Frames of Sweetness

The abundance of our summer harvest includes bee hive frames heavy with honeycomb and that sweet golden liquid stashed inside.

This is a frame full of honeycomb. Once a hexagonal wax cell is filled with honey, the bees cap it off, so the honey remains inside. When one frame is filled up, like this one, the bees start working on the next frame. A hive box, or super, usually contains four of these frames.

frame filled with capped honeycomb

frame filled with capped honeycomb

I harvest honey the simplest way, without any fancy equipment. I scrape off the honeycomb and the honey from the frames – a sticky endeavor that leaves drips of honey on my arms and on the counter, no matter how carefully I work.

scraping off honey and honeycomb

scraping off honey and honeycomb

A side benefit of doing this sticky work is that you can place a few clumps of this honeycomb in your mouth and chew on it, sucking out the honey. This must have been the original chewing gum!

honeycomb

honeycomb

Now for the final step of separating honey from wax:

separating honey and wax

separating honey and wax

It is that simple!

The frames still have remnants of honeycomb and bits of honey on them. I place them outside where the bees can find them and finish cleaning them. They do a pretty good job over a few days.

bees cleaning the frames

bees cleaning the frames

And the final product filled with the sweetest essence extracted from flowers, herbs, vegetables, and trees:

half gallon of honey

Whatever honey the bees make from now on will be their food supply for those long, lean winter months lurking on the horizon.

The Daily Post’s Weekly Photo Challenge: Frame.

About Beauty Along the Road

My name is Annette. I am passionate about nature, health, simplicity, self-reliance, truth, and life-long learning. Originally from Germany, I now live in Virginia, USA. I am a therapist, health coach, writer, photographer, and organic gardener.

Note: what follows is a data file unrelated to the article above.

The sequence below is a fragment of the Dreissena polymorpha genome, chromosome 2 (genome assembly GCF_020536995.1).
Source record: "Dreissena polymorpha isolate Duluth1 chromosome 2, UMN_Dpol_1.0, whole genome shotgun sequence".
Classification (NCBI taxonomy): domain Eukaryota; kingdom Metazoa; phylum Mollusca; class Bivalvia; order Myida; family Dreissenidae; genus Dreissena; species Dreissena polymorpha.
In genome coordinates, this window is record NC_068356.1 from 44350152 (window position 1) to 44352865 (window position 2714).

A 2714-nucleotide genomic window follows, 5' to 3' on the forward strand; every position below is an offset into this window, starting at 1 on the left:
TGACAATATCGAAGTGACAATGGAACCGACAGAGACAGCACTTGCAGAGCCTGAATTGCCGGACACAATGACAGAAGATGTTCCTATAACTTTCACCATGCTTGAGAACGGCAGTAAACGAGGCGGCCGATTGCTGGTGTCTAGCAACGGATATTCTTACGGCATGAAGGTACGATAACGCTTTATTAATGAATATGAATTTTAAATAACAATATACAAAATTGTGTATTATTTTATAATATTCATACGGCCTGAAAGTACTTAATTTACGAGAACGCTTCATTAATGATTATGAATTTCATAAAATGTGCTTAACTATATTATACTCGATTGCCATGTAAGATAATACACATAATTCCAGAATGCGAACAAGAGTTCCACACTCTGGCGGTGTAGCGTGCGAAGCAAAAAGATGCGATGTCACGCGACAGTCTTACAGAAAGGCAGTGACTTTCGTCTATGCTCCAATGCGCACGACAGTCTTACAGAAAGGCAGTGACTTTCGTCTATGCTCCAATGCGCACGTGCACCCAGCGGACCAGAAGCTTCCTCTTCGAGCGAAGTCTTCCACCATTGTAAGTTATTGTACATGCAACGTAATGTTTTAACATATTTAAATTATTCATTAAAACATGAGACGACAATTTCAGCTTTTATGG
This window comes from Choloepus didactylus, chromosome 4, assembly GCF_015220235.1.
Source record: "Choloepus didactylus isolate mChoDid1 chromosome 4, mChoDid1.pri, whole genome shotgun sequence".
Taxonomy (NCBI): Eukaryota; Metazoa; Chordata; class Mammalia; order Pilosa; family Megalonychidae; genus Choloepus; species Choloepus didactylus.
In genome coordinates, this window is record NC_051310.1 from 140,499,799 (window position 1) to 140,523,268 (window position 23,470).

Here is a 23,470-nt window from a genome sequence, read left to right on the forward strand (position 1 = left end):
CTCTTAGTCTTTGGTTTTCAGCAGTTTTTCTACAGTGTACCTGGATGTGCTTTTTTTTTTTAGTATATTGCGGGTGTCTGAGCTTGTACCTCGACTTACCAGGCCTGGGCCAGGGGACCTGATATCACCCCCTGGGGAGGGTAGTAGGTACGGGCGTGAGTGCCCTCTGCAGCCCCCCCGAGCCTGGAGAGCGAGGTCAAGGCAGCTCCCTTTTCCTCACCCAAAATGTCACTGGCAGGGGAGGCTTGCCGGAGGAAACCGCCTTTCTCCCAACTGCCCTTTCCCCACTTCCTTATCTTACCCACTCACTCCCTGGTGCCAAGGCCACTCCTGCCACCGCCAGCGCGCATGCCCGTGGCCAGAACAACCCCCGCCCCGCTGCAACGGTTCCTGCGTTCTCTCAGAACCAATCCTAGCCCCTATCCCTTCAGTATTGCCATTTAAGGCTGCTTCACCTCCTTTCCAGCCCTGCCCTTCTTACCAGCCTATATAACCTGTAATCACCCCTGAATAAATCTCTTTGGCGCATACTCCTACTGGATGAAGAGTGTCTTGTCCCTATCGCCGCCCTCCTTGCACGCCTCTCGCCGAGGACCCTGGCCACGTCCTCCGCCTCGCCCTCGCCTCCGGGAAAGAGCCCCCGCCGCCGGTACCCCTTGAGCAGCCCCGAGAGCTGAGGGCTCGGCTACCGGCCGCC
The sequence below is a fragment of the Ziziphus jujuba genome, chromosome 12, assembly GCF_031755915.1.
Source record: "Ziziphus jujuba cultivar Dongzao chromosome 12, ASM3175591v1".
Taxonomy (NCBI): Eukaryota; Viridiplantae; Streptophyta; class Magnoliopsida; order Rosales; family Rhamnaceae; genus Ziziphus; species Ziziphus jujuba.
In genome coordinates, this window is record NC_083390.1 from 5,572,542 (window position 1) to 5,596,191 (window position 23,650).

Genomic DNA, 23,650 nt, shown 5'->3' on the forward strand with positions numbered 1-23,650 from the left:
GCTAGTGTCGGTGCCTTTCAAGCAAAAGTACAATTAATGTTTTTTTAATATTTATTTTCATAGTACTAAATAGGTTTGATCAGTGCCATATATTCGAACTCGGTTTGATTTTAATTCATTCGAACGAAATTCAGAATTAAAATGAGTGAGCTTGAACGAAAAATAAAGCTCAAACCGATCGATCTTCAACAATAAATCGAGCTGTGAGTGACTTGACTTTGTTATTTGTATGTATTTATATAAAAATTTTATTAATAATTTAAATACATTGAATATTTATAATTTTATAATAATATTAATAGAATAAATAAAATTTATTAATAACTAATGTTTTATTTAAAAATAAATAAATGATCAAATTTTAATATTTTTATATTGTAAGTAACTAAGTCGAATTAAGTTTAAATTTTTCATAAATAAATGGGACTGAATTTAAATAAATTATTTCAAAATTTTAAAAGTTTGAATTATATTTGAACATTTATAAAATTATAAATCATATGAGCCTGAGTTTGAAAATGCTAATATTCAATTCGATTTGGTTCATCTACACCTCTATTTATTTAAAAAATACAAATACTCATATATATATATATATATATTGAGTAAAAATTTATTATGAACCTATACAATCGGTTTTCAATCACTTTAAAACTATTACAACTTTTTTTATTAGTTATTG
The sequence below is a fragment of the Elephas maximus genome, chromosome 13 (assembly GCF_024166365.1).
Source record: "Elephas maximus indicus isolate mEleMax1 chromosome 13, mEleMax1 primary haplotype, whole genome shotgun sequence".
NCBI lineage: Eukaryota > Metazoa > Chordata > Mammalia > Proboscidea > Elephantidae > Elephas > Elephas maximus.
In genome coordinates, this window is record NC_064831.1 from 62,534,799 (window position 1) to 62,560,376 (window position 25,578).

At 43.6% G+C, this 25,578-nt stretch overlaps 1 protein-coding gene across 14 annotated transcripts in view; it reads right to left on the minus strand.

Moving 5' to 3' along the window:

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52 Responses to Frames of Sweetness

  1. Jane Lurie says:

    I love buying my honey at our local farmers market. So pure.

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  2. glendanp says:

    Super interesting. I’ve never seen it done or really understood how it was done. Thanks!

    Liked by 1 person

    • There are also centrifugal extractors used by people who have a lot more honey to work with than I do. And then there are ways to leave the honeycomb on the frames and only extract the honey, so the bees don’t have to start all over building the comb. It is a true art and science, this bee keeping business. Glad you enjoyed the post, Glenda.

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  3. Pingback: Weekly Photo Challenge: Frame | stenoodie

  4. Pingback: Frame (4) | What's (in) the picture?

  5. Donna King says:

    Wow; you must have so much patience. The close-up of the honeycomb is lovely, and so is the one of the bees cleaning the frames. Enjoyed the post!

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  6. I am envious of your hives, Annette. Many years ago I thought about beekeeping but was a renter then and it didn’t make sense. By the time I became a homeowner it was still in my past and stayed there. I’m not really allowed honey now so just have it when sick in tea. I imagine yours is delicious coming from your own bees.

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    • As I explained in another comment, we have an arrangement with a knowledgeable local bee keeper who needed additional properties to install more hives. We built the bee house, she looks after the bees, and we get a portion of the harvest each year. So sorry that you can’t enjoy honey very often – it is such a rich source of sweetness and nutrients, and gives immune support if it comes from your local area.

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  7. Irene says:

    Thanks for all the info. Love honey. ๐Ÿ˜Š

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  8. Fascinating. I never knew the process of extracting honey from the honeycomb? I have a friend who is a beekeeper and he said that the population of bees is dying. Have you encountered any problems with your bee hives?